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4 states have gone over SC-imposed 50 per cent reservation cap. Will Rajasthan follow?

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The Supreme Court hasn’t stayed the Rajasthan OBC reservation Bill, but has asked the state to ensure the 50 per cent cap isn’t crossed.

The Supreme Court has refused to stay the Rajasthan government Bill on reservation for the Other Backward Classes (OBC). However, it has insisted that the total reservation should not cross 50 per cent, and instructed the authorities to ensure this.

A bench comprising Chief Justice Dipak Misra, Justice A.M. Khanwilkar, and Justice D.Y. Chandrachud set aside the 9 November order of the Rajasthan High Court, by which it had stayed the OBC Reservation Bill, 2017.

The Rajasthan Backward Classes (Reservation of Seats in Educational Institutions in the State and of Appointment and Posts in Services under the State) Bill, 2017, proposes a five per cent increase in the OBC quota. The bill raises reservation for Gujjars and four other backward communities in Rajasthan from 21 per cent to 26 per cent.

Currently, Rajasthan reserves 49 per cent of seats in educational institutes: 16 per cent for Dalits, 12 per cent for Adivasis, and 21 per cent for OBCs. With this new 5 per cent category, reservation in the state now stands at 54 per cent – above the 50 per cent legal cap.

The Vasundhara Raje government attempted something similar in 2015 with the Special Backward Class (SBC) Reservation Act, 2015, but it was struck down by the Rajasthan High Court in December 2016.

The legal cap

The Supreme Court, in a 1992 order, had capped reservations in government jobs and education at 50 per cent. But in an order in July 2010, it allowed states to exceed the 50 per cent limit for reservation, provided they had solid scientific data to justify the increase.

Currently, two states are giving more than 50 per cent reservation, while two more have these quotas in the pipeline, waiting for nods from the Centre or the judiciary.

Tamil Nadu: Reservation is up to 69 per cent (SC-18 per cent, ST-one per cent, OBC-50 per cent), and was included in the Ninth Schedule. Laws under this schedule are beyond the purview of judicial review, even though they violate fundamental rights enshrined under Part III of the Constitution.

But a nine-judge bench of the Supreme Court in the I.R. Coelho case (2007) upheld the authority of judiciary to review any law, including those put in the Ninth Schedule.

Maharashtra: On 25 June 2014, the erstwhile Congress-NCP government had approved 16 per cent reservation for Marathas and 5 per cent for Muslims in government jobs and educational institutions. But the Bombay High Court put it on hold, saying the reservation ceiling cannot exceed 50 per cent, except in extraordinary situations and for extraordinary reasons.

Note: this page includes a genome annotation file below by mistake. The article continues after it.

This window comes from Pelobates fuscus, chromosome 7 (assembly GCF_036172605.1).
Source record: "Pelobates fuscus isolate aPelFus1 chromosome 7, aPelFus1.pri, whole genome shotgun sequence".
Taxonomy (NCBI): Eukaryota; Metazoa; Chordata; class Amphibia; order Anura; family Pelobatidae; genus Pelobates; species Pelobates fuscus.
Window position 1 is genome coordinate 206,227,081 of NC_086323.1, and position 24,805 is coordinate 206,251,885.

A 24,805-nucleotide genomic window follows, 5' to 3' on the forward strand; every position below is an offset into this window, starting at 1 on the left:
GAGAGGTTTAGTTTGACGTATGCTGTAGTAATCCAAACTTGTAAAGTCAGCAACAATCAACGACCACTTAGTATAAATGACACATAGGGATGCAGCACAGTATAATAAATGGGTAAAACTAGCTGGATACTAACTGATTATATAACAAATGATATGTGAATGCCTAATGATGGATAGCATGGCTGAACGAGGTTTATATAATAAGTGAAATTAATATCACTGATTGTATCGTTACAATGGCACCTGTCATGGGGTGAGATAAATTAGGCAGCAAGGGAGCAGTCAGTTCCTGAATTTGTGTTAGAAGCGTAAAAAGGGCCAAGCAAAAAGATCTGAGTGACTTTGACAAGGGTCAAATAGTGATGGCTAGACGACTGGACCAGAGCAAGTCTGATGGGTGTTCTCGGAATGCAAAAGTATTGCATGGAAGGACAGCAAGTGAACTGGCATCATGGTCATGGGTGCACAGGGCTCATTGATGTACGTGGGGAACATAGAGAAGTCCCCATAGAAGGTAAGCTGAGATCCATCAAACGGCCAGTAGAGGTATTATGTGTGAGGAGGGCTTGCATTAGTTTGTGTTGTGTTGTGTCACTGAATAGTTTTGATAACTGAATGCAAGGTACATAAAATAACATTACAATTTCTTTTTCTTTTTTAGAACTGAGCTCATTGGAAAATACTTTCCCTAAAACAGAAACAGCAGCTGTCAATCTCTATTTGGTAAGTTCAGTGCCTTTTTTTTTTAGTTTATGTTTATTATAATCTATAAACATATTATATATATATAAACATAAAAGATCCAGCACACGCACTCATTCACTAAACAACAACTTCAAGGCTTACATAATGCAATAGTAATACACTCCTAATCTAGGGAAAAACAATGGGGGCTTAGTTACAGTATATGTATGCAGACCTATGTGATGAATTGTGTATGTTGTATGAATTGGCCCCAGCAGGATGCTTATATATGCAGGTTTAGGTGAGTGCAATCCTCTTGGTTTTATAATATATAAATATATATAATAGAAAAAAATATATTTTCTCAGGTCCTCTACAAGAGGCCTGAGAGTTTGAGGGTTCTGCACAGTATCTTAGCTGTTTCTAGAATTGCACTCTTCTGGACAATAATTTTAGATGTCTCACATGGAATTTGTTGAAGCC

In the case of public employment, 52 per cent reservation is in place for backward classes under a 2001 State Reservation Act.

Telangana: The assembly passed a Bill on 16 April 2017, giving a 12 per cent quota for socially and economically backward classes among the Muslims in educational institutions and government jobs. The Bill hiked the quota for Muslims from four per cent to 12 per cent, and the Scheduled Tribes quota from 6 per cent to 10 per cent, thereby taking the quantum of reservations in the state to 62 per cent.

Chief Minister K. Chandrasekhar Rao has made it clear that it is for the Centre to take a call on whether to include the Bill in the Ninth Schedule or not. Rao claimed in his speech to the assembly in November that Telangana will approach the Supreme Court in case the central government rejects the Bill.

Haryana: The Haryana Backward Classes (reservation in services and admission in educational institutions) Act, 2016, passed on 26 May 2016, gave 10 per cent reservation to Jats and five other communities, including Jat Sikhs, Muslim Jats, Bishnois, Rors, and Tyagis, under the special backward class category. It has given another 10 per cent reservation to economically backward persons from the general category, which took the total reservation to 67 per cent, exceeding the SC-imposed cap.

The Punjab and Haryana High Court, on 1 September 2017, upheld the law ensuring 10 per cent reservation for Jats and five other communities, but referred the decision on the extent of reservation to the State Backward Classes Commission. It stayed the implementation of these new quotas till a commission finalises the quantum. The commission has been given time till 1 March 2018.

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